As police routinely seek access to people’s cellphones, privacy advocates see a dangerous erosion of Americans’ rights, with courts scrambling to keep up, NBC News reports. “It’s becoming harder to escape the reach of police using technology that didn’t exist before,” said Riana Pfefferkorn of the Center for Internet and Society at Stanford Law School. “And now we are in the position of trying to walk that back and stem the tide.” While courts have determined that police need a warrant to search a cellphone, the question of whether police can force someone to share a passcode is far from settled, with no laws on the books and a confusing patchwork of judicial decisions. Last month, the Indiana Supreme Court heard arguments on the issue. State supreme courts in Pennsylvania and New Jersey are considering similar cases.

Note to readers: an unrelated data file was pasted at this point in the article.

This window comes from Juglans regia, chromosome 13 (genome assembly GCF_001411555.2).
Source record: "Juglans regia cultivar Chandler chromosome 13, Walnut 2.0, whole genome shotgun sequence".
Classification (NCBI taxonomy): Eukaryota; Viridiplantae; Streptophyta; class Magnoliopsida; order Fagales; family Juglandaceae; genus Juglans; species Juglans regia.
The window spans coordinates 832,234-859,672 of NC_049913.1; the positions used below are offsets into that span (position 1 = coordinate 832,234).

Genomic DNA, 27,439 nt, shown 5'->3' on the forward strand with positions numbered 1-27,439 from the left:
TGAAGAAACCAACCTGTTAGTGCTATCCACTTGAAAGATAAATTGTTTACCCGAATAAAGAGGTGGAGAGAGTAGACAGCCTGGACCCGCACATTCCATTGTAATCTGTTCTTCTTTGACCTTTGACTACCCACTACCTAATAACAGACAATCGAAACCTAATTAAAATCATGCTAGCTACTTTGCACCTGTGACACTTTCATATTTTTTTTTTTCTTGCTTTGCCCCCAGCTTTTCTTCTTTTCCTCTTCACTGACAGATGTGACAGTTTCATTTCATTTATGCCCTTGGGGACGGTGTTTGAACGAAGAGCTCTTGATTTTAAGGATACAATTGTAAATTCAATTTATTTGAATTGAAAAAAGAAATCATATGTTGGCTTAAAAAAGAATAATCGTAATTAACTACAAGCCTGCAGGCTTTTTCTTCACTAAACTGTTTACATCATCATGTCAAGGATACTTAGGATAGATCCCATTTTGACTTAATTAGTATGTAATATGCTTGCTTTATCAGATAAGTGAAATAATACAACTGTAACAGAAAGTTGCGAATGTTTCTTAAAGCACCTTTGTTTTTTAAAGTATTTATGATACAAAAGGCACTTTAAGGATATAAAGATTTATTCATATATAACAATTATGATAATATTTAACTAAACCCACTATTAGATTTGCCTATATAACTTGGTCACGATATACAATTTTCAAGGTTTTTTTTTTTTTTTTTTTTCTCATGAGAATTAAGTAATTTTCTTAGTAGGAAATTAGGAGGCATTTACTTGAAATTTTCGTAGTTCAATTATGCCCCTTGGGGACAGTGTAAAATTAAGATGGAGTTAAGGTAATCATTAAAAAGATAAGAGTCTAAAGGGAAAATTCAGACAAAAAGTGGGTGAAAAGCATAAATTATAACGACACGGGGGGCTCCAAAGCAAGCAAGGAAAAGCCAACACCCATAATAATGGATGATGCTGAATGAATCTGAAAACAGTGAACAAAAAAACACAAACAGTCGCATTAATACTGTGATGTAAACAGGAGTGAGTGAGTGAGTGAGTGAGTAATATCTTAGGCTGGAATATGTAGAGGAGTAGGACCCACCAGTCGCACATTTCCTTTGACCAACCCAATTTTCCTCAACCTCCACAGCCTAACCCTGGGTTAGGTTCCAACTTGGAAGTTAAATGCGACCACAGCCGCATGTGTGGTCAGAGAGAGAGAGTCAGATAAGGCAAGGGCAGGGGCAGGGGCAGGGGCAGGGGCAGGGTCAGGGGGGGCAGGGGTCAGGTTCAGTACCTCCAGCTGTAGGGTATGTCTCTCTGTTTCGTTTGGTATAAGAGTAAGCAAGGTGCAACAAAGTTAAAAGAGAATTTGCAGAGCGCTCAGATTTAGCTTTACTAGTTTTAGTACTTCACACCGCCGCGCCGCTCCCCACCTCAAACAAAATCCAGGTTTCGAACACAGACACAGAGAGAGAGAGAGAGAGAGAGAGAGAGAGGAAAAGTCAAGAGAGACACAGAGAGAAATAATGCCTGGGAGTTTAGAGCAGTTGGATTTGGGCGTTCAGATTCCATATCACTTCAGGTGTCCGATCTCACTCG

As this legal battle unfolds, police pursue new ways of breaking into cellphones if the owners don’t cooperate or enlist help from technology firms that can do it for them. This has put them at odds with cellphone makers, which continually update their products to make them harder for hackers or anyone else to break into. The hacking techniques are imperfect and expensive, and not all law enforcement agencies have them. That is why officials say compelling suspects to unlock their cellphones is essential to police work. They say that making the tactic more difficult would tilt justice in favor of criminals. “It would have an extreme chilling effect on our ability to thoroughly investigate and bring many, many cases, including violent offenses,” said Hillar Moore, the district attorney in East Baton Rouge, La., who got the FBI’s help in breaking into a cellphone belonging to a suspect in a deadly Louisiana State University fraternity hazing ritual. “It would basically shut the door.”